Spring is a season of many gradual developments, but yesterday, it seemed, they all arrived at once.
There were many new things under the sun. The newest of all was the sun itself, returning from what must have been a visit to another solar system. Amid one of the coldest, wettest Aprils, benevolent air from the south nudged the temperature to a high of 82, and banished every memory of the rotten weeks that have kept Washington's traditionally matchless spring at bay.
Yesterday the natural progression of nature would not be denied as city life passed from the season of wool to the season of cotton in less time than it takes to lose a dry cleaning ticket or misplace an umbrella. The lunch-hour streets and parks were a pageant of picnickers, chess players and sunbathers replenishing their vitamin D, as people everywhere celebrated the novel beauty of an April day.
In Lafayette Square, the air smelled of fresh grass, and the red tulips encircling the tarnished statue of General Thaddeus Kosciuszko stood at the height of their brief, brilliant careers.
It was the first day in what seems a geological epoch in which you could enter a carry-out for lunch with the desire to carry lunch out. It was the first day in many where the rites of spring were in the air.
"You girls look just like the flowers," said a man in a suit, approaching a bouquet of working women who had kicked off their shoes, and spread their lunch on a blanket.
One of the woman turned to her companions and said, "Let me introduce you to my bus mate. Joe, this is Karen and this is. . . " Then, like an affirmation of the new possiblities, the chimes of St. John's Protestant Episcopal Church on H Street cut in, eight bells playing a tune called "Plain Bob Major," which organist Helen Penn said sounds "happier than hymns."
Nearby, Augustine Williams finished mowing the matchbook-sized lawn in front of Blair House. "If its nice, we work," he said with a big smile. "We lean with the wind." The tulips in his charge were beginning to droop and brown and curl, their beauty corrupted by time. They looked like aging actresses. Soon, said their caretaker, they will be supplanted by petunias and geraniums for the long hot haul of the summer. As for summer, said Williams, "I like cold weather, it's my own personal view. I can always put something on. But when it gets up into the 90s, I don't have anything I can take off."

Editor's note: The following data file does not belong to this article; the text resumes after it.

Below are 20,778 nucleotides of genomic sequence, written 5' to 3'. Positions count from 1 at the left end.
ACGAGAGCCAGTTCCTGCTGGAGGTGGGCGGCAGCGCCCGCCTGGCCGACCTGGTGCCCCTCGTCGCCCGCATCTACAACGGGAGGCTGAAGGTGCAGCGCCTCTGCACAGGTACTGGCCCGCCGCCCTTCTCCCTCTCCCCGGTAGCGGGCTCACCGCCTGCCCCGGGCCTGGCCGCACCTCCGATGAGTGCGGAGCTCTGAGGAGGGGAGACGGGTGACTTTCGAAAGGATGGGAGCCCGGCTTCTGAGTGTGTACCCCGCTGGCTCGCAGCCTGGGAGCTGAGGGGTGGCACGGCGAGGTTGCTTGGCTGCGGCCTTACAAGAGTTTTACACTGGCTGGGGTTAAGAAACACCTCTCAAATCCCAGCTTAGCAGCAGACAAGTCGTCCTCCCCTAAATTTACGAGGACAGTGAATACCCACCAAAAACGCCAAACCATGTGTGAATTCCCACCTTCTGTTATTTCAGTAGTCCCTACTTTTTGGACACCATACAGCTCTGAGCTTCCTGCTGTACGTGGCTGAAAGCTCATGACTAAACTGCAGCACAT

Along the Potomac, out of the city, a red Jaguar convertible on the George Washington Parkway took the day in top-down style. The oaks wore fragile veils of budding leaves. The river, swollen with the incessant rains of the last month, raged a foot below flood stage, roaring so loudly at Great Falls that light conversation seemed absurdly strenuous.
"A week ago I would have been surrounded by linoleum," said Matt Dolan, a 22-year Bethesda student encamped with his Russian textbook on a rock overlooking one of the Potomac's thundering chutes. "This sure beats the buzzing fluorescent lights."
Nearby, Lucy the white goose and matriarch of Lock 20, basked in the attention of bread-tossing photographers, glad, one guesses, to be done with the past winter in which a dog had a mortal lock on her long white neck, and bruised it so badly that she couldn't hold her head up. But for the ministering of Pamela Brown, who with her husband, a park ranger, propped the goose's head on a pillow, Lucy would not have lived to see the spring.